When a manufacturer assembles a “police special” at the factory, they usually do not actually install a great deal of the gear that officers will ultimately want in the automobile. That is because each police department has its own policies and needs, and even within a department, different automobiles may be outfitted with different gear. Therefore, the departments handle the installation themselves, either through a local shop or, if the department is big enough, using their own mechanics.
One of the primary things folks notice about a police automobile is the paint scheme. In the United States, there’s no unified criteria or perhaps standard for painting police automobiles, so each state, agency, or perhaps municipality determines how the cars of its will be painted. The paint job is usually to come up with the automobile that looks easy and distinctive to see, but this may range from the classic “black and white” look, common in the 1950s and 60s, to much more elaborate paint schemes with lettering and stripes.
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The light bar on the top is yet another key element, and the roof is actually reinforced at the factory to hold the additional weight of the bar. Modern light bars are actually streamlined and have banks of many lights in white, white, and blue, all of which spin and pulse in patterns that are tough to miss, even in daylight.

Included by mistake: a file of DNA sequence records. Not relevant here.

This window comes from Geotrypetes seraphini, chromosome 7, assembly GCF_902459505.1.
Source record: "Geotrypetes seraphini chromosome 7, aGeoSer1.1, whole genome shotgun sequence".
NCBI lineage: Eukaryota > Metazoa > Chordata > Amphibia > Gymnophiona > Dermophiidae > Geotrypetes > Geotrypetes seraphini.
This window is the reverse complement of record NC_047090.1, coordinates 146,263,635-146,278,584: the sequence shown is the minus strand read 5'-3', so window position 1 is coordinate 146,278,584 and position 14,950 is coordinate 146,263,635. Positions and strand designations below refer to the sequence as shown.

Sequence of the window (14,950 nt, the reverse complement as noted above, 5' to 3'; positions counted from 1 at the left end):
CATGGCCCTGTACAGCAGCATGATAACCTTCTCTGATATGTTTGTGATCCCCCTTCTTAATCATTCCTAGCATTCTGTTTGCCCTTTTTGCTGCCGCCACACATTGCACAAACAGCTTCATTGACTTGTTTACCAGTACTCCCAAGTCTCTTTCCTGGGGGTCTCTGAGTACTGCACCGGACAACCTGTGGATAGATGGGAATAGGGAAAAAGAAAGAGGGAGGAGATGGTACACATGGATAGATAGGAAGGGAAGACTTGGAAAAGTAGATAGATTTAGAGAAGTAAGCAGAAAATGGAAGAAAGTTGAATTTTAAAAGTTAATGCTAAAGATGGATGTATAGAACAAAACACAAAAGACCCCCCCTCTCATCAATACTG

The siren noise made by a police automobile is actually produced by a fan that pushes pulses of air through specially shaped holes in a small drum. The resulting sound is deafening. Modern siren systems can automatically control the air pulses to generate several sounds, such as the hi-lo (commonly used in Europe), the wail, the yelp, and the loud squawking sound of the air horn. You can pay attention to some police sirens sound demonstrations at Galls.com.
Police use wideband radios that broadcast on special frequency ranges set apart for UHF and VHF bands. Officers can also route the radio microphone through speakers integrated into the siren, allowing them to use it as a public address system.
Rather than an armrest, modern police automobiles have a swivel mount for a laptop computer. Officers use this personal computer to use several databases to fill out paperwork and record witness statements while they are still at the scene. The pc may also be used to upload digital photos they have taken of crime scenes. Some departments utilize wireless technology, so officers can check license plate numbers or perhaps suspect IDs against a database of outstanding warrants or stolen automobiles. They even get a suspect’s criminal record and photograph on screen right before them without having to relay info through a dispatcher.
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